Synchronous serial line
A synchronous serial line is one which is not self-clocking; i.e. the position of the start and end of bits and bytes cannot be determined simply from examining a short stretch of the data stream, which does not have start and end bits like those of an asynchronous serial line.
Although more complex to work with, this allows the data to be packed more densely, making more efficient use of the line. There are two main classes of synchronous serial line protocols; bit-oriented and byte-oriented; the latter handle the data as a stream of bits, without imposing any division into larger units (e.g. bytes).
The bit clocks on each end of a synchronous serial line are also generally independent; thus both the clocks and the byte boundary locations must be periodically 're-synchronized', in order for the line to function. This is done by sending a special sync character or bit pattern (the details differ, depending on the exact protocol in use) every so often.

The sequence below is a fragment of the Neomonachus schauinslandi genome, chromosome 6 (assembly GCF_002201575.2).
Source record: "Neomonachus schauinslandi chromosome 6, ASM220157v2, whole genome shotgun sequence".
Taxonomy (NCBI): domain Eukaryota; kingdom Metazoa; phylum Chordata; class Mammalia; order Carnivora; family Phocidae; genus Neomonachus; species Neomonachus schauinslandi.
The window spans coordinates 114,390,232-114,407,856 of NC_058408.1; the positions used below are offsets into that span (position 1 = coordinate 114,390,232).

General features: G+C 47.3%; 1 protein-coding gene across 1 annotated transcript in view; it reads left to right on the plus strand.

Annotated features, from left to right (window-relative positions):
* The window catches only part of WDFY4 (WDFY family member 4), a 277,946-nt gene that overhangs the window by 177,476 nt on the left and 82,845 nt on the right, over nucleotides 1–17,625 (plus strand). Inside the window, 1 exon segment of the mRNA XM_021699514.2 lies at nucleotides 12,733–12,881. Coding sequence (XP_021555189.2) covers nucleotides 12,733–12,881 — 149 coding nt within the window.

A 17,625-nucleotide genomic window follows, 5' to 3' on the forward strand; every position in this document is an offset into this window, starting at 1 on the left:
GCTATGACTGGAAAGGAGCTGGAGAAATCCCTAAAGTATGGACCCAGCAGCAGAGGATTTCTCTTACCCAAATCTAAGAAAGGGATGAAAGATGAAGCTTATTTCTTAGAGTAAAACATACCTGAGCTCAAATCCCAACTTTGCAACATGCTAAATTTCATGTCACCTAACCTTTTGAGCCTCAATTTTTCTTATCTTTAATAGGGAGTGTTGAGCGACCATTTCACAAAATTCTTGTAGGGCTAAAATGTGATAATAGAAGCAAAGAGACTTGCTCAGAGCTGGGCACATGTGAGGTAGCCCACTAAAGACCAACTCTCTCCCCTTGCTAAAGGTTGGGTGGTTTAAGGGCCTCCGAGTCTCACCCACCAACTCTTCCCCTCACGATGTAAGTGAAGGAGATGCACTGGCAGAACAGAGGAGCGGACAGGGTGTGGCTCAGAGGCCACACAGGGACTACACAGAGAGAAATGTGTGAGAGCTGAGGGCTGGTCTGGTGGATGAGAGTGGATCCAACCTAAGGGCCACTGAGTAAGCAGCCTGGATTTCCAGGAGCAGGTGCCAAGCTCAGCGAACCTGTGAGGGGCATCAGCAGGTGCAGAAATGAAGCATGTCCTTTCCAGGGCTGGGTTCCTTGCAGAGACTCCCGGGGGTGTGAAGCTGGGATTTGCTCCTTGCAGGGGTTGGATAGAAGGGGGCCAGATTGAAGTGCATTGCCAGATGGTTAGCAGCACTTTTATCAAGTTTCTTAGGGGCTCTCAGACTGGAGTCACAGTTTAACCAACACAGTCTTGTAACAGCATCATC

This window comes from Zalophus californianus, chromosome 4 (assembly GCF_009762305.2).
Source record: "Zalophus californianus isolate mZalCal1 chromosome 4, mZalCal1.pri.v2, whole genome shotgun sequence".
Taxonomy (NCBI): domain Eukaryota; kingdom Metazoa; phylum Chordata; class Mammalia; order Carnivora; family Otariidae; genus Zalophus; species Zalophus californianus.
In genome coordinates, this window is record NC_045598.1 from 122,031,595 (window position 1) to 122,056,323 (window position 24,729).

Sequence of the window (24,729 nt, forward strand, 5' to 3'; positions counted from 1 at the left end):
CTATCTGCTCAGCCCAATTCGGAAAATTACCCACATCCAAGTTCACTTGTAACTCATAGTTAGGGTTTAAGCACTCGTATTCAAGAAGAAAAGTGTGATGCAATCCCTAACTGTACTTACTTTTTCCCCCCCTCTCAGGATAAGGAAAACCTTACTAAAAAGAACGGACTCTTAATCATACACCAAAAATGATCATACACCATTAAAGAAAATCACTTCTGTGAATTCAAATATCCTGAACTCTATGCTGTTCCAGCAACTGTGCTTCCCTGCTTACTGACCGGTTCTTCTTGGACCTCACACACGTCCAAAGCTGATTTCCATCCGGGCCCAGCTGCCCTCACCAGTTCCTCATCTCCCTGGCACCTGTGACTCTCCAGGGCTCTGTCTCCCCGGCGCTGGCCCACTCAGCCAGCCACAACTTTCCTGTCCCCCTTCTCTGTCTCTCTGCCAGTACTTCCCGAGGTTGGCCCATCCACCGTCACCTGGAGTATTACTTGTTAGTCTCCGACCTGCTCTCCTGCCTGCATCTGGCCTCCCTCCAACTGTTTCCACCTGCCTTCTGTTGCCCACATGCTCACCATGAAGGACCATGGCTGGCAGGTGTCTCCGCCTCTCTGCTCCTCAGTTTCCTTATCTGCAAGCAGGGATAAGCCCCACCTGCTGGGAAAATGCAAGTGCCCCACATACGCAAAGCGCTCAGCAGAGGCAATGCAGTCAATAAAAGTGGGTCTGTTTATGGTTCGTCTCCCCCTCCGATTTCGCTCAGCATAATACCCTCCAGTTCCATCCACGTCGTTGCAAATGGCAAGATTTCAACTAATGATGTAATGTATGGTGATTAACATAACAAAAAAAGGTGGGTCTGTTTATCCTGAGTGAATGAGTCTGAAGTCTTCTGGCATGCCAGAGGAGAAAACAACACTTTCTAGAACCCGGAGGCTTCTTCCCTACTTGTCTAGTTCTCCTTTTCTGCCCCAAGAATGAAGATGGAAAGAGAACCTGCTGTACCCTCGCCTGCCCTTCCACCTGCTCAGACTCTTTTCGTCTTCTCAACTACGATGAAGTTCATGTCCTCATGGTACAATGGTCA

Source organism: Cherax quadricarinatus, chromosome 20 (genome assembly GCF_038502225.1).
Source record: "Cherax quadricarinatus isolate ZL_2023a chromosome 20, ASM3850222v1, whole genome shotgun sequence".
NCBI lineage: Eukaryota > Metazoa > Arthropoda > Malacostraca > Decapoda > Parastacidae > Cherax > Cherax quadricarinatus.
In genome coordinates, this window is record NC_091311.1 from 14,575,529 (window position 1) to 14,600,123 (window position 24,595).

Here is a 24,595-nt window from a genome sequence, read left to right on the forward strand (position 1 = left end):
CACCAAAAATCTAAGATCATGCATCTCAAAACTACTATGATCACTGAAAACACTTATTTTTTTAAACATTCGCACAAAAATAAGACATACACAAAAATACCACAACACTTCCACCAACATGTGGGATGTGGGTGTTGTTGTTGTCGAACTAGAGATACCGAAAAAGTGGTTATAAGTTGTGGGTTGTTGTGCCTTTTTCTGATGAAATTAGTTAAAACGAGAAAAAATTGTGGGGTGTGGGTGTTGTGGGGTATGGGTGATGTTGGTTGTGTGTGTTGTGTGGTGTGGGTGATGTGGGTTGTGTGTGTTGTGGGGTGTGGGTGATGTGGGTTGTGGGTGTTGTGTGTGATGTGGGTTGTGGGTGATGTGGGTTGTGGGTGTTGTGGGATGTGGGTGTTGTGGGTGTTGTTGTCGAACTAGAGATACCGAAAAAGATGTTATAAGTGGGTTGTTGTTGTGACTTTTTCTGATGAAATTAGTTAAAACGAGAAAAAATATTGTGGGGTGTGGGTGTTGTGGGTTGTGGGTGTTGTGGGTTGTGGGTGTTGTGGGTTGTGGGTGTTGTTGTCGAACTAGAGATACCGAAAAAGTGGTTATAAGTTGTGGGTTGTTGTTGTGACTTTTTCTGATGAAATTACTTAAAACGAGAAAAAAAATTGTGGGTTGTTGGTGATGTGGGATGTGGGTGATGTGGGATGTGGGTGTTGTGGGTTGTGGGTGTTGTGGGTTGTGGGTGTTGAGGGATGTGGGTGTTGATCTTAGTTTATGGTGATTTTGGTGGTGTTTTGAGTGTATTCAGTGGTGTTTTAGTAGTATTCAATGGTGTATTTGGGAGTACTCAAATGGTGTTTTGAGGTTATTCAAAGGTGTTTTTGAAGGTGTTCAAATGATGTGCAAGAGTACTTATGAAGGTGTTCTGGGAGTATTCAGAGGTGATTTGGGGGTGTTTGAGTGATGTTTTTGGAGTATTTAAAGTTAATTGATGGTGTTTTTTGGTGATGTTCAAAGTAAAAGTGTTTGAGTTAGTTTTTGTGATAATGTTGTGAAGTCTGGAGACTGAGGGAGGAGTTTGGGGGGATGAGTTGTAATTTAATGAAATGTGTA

This is easy to do when the line is idle; when it is constantly busy, the sync pattern has to be inserted in the middle of a data block; any actual data that might look like a sync pattern has to be 'escaped' (perhaps via bit stuffing).